Eat This New York (2004)
Average Rating: 5.4/10
Reviews Counted: 19
Fresh: 8 | Rotten: 11
No consensus yet.
Average Rating: 4.8/10
Critic Reviews: 8
Fresh: 3 | Rotten: 5
No consensus yet.
Average Rating: 2.9/5
User Ratings: 374
Best friends and aspiring restaurateurs Billy Phelps and John McCormick attempt to open a New York City eatery as some of the city's best-known restaurateurs recall their own days of struggle in this documentary from filmmakers Kate Novak and Andrew Rossi. From financial crises to kitchen problems and issues that nearly derail the venture before doors even open for business, Phelps and McCormick keep the dream alive by converting an old check-cashing shop into a retro speakeasy. ~ Jason
Jan 30, 2004 Wide
Aug 24, 2004
Organic Pictures - Official Site
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The oddest thing about this sweet but not entirely satisfying documentary is how little food is involved.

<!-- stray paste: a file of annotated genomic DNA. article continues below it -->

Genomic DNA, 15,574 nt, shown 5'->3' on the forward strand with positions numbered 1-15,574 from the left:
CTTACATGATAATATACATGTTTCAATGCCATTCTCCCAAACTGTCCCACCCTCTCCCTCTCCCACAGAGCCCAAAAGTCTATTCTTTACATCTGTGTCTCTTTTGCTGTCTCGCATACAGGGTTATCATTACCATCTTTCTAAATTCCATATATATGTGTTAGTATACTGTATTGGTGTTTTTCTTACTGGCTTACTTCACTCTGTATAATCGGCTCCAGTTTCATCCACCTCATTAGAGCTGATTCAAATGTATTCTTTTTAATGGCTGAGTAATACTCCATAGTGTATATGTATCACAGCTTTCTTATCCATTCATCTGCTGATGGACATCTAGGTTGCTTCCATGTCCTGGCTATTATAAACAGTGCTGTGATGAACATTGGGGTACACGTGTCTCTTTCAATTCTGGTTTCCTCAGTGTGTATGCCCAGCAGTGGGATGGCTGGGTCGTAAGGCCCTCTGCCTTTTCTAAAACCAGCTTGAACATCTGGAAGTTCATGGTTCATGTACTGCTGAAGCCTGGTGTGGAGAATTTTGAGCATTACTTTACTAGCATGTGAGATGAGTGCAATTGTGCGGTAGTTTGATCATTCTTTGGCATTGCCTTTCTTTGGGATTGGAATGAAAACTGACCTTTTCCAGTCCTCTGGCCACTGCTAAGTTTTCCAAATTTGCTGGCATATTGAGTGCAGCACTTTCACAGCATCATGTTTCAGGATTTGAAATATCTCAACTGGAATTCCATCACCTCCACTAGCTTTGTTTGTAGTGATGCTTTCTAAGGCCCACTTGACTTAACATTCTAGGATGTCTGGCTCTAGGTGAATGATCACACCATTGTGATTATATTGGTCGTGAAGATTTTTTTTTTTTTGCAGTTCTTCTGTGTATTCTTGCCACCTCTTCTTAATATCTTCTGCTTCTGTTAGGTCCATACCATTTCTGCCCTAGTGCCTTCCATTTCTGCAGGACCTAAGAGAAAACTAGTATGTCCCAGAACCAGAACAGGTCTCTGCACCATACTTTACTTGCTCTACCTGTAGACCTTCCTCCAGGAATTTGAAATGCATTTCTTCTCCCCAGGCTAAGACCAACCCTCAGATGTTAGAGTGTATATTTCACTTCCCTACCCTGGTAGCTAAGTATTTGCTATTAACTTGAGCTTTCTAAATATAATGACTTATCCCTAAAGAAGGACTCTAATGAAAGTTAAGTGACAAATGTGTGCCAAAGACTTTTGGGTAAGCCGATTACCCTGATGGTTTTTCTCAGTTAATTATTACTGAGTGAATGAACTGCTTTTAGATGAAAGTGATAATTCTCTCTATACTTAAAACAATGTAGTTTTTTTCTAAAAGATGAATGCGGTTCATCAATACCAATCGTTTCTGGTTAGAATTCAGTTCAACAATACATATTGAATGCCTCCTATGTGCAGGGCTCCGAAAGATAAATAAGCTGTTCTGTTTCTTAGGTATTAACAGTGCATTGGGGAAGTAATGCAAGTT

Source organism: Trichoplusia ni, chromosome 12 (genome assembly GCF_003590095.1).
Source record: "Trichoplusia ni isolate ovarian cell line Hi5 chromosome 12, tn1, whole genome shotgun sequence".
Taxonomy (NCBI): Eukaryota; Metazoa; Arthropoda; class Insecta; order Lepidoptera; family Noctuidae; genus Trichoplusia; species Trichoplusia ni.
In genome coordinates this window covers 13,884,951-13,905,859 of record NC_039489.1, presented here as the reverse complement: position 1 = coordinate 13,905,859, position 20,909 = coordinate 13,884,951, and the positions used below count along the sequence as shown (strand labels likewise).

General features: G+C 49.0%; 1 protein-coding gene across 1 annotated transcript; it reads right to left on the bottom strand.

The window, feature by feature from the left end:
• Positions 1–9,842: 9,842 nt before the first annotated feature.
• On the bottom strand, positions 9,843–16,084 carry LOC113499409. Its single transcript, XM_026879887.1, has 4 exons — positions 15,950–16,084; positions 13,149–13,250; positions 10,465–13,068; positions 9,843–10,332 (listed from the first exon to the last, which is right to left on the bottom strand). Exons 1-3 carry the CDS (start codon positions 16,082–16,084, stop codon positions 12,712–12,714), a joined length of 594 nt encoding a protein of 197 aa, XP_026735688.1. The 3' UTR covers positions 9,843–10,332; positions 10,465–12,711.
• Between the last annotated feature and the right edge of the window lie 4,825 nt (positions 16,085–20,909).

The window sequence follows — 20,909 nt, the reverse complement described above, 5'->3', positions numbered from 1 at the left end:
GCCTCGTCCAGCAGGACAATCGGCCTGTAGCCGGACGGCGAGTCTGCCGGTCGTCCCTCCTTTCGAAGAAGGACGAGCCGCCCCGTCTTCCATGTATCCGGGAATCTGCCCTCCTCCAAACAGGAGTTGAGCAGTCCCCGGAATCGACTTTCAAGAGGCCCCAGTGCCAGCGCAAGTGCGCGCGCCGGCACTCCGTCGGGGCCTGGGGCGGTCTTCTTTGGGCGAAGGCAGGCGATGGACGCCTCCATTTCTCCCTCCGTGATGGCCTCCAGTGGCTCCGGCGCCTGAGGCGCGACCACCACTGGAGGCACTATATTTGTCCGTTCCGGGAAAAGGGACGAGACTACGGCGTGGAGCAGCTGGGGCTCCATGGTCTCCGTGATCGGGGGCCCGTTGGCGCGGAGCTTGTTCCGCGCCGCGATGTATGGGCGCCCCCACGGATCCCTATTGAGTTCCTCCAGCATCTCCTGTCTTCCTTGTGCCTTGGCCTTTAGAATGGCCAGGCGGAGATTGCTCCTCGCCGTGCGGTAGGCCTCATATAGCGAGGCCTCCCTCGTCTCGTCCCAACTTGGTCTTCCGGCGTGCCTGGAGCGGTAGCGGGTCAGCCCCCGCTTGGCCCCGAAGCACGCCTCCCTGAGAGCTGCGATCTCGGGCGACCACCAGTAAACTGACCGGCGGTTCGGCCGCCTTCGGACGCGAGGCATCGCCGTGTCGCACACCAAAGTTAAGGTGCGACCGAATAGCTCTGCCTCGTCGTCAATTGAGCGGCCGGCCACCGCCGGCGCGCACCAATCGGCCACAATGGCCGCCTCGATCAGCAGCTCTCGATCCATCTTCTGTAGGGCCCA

This lively, absorbing documentary about best friends who open a tiny cafe in the heart of Brooklyn is full of such mouth-watering shots of cooking and eating that a jumbo-sized popcorn and pallid soda simply won't do.
So, how's the food? The camera never even goes up close. That's the kind of restaurant documentary this is.
A documentary with a terrific name but a blurry premise.
Everyone who ever thought about opening a restaurant should watch Eat This New York.
Entrepreneurs are what the U.S. is all about: This doc provides a nice take on what it takes to risk all for a business vision.
The documentary is all over the place but for anybody who has ever sneaked a peak at the Food Network, there is bound to be a morsel or two in this dish that's to your liking.
The treatment is so meandering and flaccid that what might have been a spicy study of service capitalism instead proves a decidedly bland dish.
This unfocused and at times obnoxious movie comes off more like an excuse for directors Andrew Rossi and Kate Novack to kiss up to swankier Manhattan restaurateurs.
the only feel we're given for the opening of a restaurant is the coping with building contractors...Café Moto literally arises from dust and ashes
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